- Roast it! Grill it! Stir-fry it! If you have vegetables starting to go bad, don't throw them out! Instead, roast them in the oven, cook them on the grill, or toss them in a stir-fry. It's as easy as seasoning them with olive oil, salt and pepper, or take them to the next level with our GO-TO seasoning or your favorite spice combination. If you have tomatoes screaming to be used, roast them in the oven or whip up a batch of fresh salsa. You will never have food waste again!
- Make your own dressings, drizzles and sauces. It can be as simple as the 2-1-1 or you can make one of our 50 favorite dressings. Simple, delicious and affordable!
- Don't always pay more for name brands. There are some name brands that provide higher quality, but most of the time store brands provide the same, or sometimes even better, quality at a lower price point. Often, the same companies are making the name brands AND the store brands. Just remember to read the ingredients! While the store brands often have similar ingredients to the name brands, they can sometimes contain additional additives, preservatives, sodium or sugar.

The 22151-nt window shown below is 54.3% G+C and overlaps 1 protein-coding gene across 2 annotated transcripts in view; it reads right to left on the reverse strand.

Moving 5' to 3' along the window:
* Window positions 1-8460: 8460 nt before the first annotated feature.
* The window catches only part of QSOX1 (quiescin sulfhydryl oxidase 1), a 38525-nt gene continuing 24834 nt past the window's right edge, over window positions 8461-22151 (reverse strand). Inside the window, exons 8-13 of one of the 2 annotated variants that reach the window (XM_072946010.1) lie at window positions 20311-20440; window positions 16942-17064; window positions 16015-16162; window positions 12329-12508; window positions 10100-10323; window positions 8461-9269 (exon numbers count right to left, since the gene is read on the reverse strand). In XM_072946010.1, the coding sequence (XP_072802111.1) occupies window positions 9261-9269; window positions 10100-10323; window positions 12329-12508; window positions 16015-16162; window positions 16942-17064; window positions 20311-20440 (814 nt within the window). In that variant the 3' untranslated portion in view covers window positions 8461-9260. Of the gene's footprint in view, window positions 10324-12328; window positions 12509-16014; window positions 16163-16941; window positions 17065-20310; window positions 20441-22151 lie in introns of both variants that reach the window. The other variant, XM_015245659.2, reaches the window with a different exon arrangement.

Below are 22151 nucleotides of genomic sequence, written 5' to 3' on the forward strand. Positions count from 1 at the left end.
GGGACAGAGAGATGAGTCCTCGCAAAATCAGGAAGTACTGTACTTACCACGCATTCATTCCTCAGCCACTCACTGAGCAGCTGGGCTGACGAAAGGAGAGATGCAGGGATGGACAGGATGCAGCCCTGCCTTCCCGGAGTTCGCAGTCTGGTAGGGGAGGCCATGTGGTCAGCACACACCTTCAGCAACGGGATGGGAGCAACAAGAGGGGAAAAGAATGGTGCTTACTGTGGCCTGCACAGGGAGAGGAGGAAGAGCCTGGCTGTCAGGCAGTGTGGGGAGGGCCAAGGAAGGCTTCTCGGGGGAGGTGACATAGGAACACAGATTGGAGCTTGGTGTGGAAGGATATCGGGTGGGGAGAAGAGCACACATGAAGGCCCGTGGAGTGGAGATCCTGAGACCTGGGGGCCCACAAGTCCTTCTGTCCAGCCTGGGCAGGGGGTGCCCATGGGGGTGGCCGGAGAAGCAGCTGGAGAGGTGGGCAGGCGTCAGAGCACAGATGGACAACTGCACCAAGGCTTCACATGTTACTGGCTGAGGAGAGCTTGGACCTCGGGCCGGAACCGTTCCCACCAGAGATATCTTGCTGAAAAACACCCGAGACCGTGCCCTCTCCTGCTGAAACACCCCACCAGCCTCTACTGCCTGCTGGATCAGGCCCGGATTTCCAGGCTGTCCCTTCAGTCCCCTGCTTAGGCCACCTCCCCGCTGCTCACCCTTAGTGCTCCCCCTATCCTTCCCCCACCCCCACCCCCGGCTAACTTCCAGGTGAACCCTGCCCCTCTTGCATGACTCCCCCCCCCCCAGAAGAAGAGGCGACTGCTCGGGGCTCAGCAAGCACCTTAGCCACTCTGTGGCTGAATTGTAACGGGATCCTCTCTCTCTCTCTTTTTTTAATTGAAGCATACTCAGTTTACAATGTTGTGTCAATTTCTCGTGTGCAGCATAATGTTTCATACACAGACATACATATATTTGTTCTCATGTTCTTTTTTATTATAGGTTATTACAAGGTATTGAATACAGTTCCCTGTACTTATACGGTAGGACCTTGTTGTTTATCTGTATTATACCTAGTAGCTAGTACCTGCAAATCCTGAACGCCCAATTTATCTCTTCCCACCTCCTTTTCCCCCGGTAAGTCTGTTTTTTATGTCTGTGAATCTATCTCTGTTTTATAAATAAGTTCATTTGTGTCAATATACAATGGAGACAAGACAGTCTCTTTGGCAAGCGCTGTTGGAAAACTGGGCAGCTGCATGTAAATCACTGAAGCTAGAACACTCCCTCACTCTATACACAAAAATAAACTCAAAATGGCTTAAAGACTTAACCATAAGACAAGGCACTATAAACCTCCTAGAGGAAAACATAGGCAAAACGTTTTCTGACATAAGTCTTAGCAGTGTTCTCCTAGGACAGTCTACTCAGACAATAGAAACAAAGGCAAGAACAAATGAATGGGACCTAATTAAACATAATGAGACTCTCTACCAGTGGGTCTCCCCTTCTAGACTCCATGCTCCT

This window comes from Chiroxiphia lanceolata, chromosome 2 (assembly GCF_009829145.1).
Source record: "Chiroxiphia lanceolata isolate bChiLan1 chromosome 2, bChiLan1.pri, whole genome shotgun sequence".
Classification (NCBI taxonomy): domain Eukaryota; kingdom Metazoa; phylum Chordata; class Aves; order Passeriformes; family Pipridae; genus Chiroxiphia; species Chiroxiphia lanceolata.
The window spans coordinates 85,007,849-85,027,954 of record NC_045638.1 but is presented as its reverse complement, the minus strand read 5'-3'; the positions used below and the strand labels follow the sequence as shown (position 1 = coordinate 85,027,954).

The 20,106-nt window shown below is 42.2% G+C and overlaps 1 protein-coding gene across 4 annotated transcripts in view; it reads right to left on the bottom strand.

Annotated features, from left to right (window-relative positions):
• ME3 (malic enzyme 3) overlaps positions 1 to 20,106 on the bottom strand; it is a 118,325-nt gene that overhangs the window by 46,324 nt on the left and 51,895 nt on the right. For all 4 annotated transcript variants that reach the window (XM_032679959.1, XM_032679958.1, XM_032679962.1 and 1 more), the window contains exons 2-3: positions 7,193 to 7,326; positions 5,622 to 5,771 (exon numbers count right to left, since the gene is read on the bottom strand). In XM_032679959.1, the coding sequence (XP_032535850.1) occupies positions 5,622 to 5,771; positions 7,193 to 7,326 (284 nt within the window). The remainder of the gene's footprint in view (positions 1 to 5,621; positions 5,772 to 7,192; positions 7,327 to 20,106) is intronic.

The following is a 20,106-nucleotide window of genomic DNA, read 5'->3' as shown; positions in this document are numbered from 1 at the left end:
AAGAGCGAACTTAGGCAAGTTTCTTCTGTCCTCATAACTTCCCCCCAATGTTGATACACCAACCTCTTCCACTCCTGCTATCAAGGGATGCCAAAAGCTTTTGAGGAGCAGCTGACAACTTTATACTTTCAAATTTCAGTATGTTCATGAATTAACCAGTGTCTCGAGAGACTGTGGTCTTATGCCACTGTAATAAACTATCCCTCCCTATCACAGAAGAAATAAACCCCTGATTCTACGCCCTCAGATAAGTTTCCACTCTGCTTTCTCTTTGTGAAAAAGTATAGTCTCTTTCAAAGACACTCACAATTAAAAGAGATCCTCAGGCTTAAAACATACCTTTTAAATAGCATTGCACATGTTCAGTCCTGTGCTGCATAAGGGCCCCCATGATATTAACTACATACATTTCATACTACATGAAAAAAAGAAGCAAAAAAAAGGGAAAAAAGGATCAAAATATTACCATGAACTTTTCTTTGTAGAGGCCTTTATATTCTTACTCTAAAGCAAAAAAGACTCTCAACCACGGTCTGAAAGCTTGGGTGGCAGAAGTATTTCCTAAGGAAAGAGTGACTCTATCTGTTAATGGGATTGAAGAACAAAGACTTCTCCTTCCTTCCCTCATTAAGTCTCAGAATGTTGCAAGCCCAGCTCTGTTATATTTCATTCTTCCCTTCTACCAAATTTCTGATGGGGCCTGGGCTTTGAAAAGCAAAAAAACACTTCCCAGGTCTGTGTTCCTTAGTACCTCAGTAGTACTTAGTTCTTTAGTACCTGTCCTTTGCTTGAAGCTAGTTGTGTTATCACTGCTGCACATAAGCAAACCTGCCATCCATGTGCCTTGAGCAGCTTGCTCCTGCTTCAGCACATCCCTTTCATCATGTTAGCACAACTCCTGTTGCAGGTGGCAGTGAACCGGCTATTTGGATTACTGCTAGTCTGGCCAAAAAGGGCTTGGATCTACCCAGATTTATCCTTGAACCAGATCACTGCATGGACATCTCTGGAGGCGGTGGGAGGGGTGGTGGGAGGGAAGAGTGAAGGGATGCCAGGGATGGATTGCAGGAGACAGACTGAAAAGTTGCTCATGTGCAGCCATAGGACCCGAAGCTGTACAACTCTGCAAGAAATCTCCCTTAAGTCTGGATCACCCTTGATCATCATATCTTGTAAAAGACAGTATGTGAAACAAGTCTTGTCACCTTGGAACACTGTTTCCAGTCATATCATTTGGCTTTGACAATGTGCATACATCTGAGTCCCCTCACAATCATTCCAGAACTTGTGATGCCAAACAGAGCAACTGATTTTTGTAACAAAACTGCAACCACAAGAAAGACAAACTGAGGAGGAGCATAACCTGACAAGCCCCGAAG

- Have a plan! Without a plan, you will probably buy more food than you need when you hit the store (including those impulse purchases). Plus, when you are ready to think about dinner at 5 PM and don't have a plan, it can very tempting to hit the drive-through, order take-out or delivery, or throw a frozen pizza in the oven. A meal planning calendar like this one can help plan out your meals and snacks for the week.
We want to help you continue to be inspired to enjoy REAL food and not feel like you are breaking the bank!
Do you have strategies you have found helpful?
Please share with us!
FAO Food Price Index graph comes from April 8, 2002 release found here.